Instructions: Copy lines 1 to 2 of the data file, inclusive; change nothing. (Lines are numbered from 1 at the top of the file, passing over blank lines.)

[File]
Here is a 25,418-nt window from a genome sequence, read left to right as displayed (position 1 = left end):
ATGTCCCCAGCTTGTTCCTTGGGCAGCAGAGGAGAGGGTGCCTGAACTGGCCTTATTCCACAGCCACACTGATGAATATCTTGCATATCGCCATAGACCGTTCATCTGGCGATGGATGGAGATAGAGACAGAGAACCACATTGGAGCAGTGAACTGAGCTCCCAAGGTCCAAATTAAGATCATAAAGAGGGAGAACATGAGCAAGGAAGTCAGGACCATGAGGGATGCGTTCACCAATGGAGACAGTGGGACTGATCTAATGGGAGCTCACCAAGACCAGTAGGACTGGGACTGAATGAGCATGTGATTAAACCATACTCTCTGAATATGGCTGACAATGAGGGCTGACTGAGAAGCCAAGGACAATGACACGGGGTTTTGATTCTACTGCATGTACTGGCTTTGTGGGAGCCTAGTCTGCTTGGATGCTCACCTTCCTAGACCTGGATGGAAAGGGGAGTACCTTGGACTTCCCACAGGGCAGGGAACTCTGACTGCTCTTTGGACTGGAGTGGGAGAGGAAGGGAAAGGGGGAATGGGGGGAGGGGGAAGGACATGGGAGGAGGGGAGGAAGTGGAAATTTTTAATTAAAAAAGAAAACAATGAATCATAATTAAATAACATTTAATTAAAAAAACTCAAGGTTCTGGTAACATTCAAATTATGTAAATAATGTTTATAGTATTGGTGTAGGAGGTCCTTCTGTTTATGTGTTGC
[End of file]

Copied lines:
Here is a 25,418-nt window from a genome sequence, read left to right as displayed (position 1 = left end):
ATGTCCCCAGCTTGTTCCTTGGGCAGCAGAGGAGAGGGTGCCTGAACTGGCCTTATTCCACAGCCACACTGATGAATATCTTGCATATCGCCATAGACCGTTCATCTGGCGATGGATGGAGATAGAGACAGAGAACCACATTGGAGCAGTGAACTGAGCTCCCAAGGTCCAAATTAAGATCATAAAGAGGGAGAACATGAGCAAGGAAGTCAGGACCATGAGGGATGCGTTCACCAATGGAGACAGTGGGACTGATCTAATGGGAGCTCACCAAGACCAGTAGGACTGGGACTGAATGAGCATGTGATTAAACCATACTCTCTGAATATGGCTGACAATGAGGGCTGACTGAGAAGCCAAGGACAATGACACGGGGTTTTGATTCTACTGCATGTACTGGCTTTGTGGGAGCCTAGTCTGCTTGGATGCTCACCTTCCTAGACCTGGATGGAAAGGGGAGTACCTTGGACTTCCCACAGGGCAGGGAACTCTGACTGCTCTTTGGACTGGAGTGGGAGAGGAAGGGAAAGGGGGAATGGGGGGAGGGGGAAGGACATGGGAGGAGGGGAGGAAGTGGAAATTTTTAATTAAAAAAGAAAACAATGAATCATAATTAAATAACATTTAATTAAAAAAACTCAAGGTTCTGGTAACATTCAAATTATGTAAATAATGTTTATAGTATTGGTGTAGGAGGTCCTTCTGTTTATGTGTTGC